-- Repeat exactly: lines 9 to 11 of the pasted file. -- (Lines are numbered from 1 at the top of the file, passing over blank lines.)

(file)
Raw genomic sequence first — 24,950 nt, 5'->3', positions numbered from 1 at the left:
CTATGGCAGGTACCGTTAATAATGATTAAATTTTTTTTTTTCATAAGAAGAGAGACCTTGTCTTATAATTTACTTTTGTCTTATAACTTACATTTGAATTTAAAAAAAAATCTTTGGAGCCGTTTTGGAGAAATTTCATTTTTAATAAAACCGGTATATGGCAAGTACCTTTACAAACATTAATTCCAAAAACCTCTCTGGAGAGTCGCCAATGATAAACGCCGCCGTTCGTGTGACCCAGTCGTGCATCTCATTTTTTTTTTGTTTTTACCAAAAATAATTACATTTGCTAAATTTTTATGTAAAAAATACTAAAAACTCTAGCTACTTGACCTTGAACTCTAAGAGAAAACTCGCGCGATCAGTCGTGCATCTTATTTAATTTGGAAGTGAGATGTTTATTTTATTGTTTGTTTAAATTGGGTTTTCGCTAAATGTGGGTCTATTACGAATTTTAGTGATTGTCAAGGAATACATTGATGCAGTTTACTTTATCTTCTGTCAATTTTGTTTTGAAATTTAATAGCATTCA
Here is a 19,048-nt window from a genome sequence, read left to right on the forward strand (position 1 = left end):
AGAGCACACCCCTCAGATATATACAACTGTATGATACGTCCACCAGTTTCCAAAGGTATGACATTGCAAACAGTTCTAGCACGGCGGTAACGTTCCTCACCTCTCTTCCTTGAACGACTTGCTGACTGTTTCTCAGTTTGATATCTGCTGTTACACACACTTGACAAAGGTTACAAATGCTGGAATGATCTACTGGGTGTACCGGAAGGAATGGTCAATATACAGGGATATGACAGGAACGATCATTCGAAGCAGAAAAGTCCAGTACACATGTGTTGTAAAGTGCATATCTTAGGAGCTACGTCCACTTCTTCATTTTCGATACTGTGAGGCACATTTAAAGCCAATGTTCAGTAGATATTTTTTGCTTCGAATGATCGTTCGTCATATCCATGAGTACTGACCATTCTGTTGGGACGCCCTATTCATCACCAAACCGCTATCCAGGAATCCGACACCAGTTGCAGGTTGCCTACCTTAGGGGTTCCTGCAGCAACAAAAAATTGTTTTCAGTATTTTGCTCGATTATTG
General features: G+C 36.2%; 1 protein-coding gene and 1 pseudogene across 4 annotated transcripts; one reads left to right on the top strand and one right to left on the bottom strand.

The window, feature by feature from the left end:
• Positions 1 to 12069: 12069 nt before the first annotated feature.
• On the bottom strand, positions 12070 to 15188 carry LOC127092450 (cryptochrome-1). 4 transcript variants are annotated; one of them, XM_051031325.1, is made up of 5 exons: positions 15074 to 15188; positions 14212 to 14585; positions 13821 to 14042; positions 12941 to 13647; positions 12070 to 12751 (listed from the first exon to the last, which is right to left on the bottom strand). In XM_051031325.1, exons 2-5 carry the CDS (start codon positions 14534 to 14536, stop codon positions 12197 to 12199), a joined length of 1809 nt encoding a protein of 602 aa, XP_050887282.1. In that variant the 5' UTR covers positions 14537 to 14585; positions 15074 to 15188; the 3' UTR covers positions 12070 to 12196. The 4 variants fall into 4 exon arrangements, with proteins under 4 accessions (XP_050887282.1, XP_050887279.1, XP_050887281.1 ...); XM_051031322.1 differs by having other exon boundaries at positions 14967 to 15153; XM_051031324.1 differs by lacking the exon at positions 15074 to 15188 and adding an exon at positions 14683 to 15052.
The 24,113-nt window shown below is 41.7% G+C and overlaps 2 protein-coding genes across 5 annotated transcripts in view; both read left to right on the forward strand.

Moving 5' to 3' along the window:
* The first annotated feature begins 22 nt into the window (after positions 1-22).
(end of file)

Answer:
The 24,113-nt window shown below is 41.7% G+C and overlaps 2 protein-coding genes across 5 annotated transcripts in view; both read left to right on the forward strand.

Moving 5' to 3' along the window:
* The first annotated feature begins 22 nt into the window (after positions 1-22).